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News Article

Mexico Says it Reached Agreement With 16 US Energy Companies

By Anamary Olivas | Thu, 06/09/2022 - 17:27

Companies from the US celebrated progress on talks regarding several energy projects involving the Mexican government and the US private sector. Minister of Foreign Affairs Marcelo Ebrard, Minister of Energy Rocío Nahle, Minister of the Interior Adán Augusto López and Ken Salazar, US Ambassador to Mexico, organized the talks that aimed to resolve disputes that materialized because of President López Obrador’s shift in energy policy.

One of the most relevant issues addressed by López Obrador was the progress in the ongoing negotiations between PEMEX and Talos Energy regarding the Zama shallow-water project, which could produce as much as 160Mb/d once fully operational. Both companies are part of the unified oil project, but the state declared PEMEX as its operator, even though Talos made the discovery. Mexico justified its decision arguing the proximity of the oil field to a PEMEX-controlled block, a decision that Talos, as well as the international energy community received with discontent. A possible new agreement between PEMEX and Talos therefore comes as a relief, as Talos had already scaled the conflict to international arbitration.

The IOC asked to return the area surrounding Zama’s unified region, which CNH approved. The company must now deliver proof that it returns the area in the same condition that it received it as a result of Round 1.2’s bidding process. Regardless of this outcome, President López Obrador said that Talos Energy will continue working alongside PEMEX and invest in upstream activities, including exploration.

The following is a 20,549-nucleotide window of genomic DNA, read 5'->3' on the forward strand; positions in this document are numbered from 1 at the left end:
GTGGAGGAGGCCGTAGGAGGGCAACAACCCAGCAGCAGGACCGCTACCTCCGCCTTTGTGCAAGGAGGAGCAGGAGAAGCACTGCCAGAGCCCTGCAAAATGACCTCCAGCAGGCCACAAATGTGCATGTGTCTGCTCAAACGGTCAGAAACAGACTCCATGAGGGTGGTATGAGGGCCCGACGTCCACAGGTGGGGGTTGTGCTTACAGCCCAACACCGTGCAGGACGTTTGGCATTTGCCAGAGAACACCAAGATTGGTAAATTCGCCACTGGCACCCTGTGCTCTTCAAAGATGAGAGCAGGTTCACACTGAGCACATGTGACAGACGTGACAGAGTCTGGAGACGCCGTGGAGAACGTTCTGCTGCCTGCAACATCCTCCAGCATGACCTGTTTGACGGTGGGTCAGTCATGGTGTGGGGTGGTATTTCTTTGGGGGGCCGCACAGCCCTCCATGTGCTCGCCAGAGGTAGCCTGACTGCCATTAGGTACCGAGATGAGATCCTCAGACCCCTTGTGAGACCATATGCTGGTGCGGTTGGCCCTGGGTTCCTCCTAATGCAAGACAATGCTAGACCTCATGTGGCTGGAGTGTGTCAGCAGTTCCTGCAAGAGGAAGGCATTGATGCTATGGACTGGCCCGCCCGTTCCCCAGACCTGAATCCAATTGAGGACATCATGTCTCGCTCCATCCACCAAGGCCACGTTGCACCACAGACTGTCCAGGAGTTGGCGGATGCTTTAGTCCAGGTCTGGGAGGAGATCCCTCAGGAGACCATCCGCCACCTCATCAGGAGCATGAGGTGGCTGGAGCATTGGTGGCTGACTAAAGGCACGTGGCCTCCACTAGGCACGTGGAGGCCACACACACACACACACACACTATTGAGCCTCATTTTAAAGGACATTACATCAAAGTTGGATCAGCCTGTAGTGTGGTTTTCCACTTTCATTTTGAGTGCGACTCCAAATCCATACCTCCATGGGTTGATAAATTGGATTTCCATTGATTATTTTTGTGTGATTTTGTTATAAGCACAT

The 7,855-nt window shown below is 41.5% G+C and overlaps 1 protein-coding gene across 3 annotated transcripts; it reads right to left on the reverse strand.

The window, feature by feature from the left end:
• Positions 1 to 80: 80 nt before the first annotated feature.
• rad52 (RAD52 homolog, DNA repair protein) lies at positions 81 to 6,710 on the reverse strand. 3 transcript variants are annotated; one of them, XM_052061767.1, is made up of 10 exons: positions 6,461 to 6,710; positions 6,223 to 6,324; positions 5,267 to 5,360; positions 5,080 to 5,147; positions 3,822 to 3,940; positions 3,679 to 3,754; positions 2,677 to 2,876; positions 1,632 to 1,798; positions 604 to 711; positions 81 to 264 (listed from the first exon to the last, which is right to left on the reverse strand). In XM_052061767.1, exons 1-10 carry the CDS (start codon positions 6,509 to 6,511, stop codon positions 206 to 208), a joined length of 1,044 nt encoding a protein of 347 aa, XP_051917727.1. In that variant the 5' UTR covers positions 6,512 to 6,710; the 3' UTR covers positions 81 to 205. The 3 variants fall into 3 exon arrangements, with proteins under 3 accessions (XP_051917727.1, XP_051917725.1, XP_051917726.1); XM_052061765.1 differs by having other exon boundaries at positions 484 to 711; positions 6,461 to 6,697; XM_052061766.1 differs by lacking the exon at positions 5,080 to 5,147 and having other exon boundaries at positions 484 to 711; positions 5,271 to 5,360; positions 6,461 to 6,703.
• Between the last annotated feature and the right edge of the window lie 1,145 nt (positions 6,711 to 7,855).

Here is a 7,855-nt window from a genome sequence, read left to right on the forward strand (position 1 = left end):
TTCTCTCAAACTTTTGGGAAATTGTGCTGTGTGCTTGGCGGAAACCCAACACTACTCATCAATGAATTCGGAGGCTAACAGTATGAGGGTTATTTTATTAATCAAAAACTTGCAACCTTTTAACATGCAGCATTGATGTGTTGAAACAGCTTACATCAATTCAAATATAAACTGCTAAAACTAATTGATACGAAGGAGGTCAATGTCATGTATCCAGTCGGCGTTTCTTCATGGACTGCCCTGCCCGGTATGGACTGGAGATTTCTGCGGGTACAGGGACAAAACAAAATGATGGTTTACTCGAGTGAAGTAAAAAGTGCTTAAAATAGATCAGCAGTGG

Other projects mentioned by the Mexican president include a natural gas liquefaction and export terminal in Puerto Libertad, Sonora. This project will be owned and operated by Mexico Pacific Limited (MPL). The project is planned to be developed on a 445ha site and it is expected to have a capacity of 12MTPA. The final investment amount is yet to be determined, according to the company’s website.

López Obrador also highlighted the efforts made to supply energy and gas to the Yucatan and Baja California peninsulas, which have been isolated from these resources because of lacking interconnection infrastructure. The president highlighted that energy demand is increasing along with the rise of tourism in these areas. As a solution to the energy shortage, a tender was recently launched by CFE for natural gas infrastructure in Baja California. López Obrador said that two combined cycle power plants were already tendered. Their first phase should be ready by the end of 2023.

“With these two plants and with the gas pipeline, which is being reinforced and is even going to be expanded, the problem in the peninsula is solved,” said the president, referring to how Engie’s Mayakan pipeline may resolve Yucatan’s energy predicament.

The data used in this article was sourced from:  
MPL, Talos Energy, Government
Photo by:   drpepperscott230, Pixabay
Anamary Olivas Anamary Olivas Journalist & Industry Analyst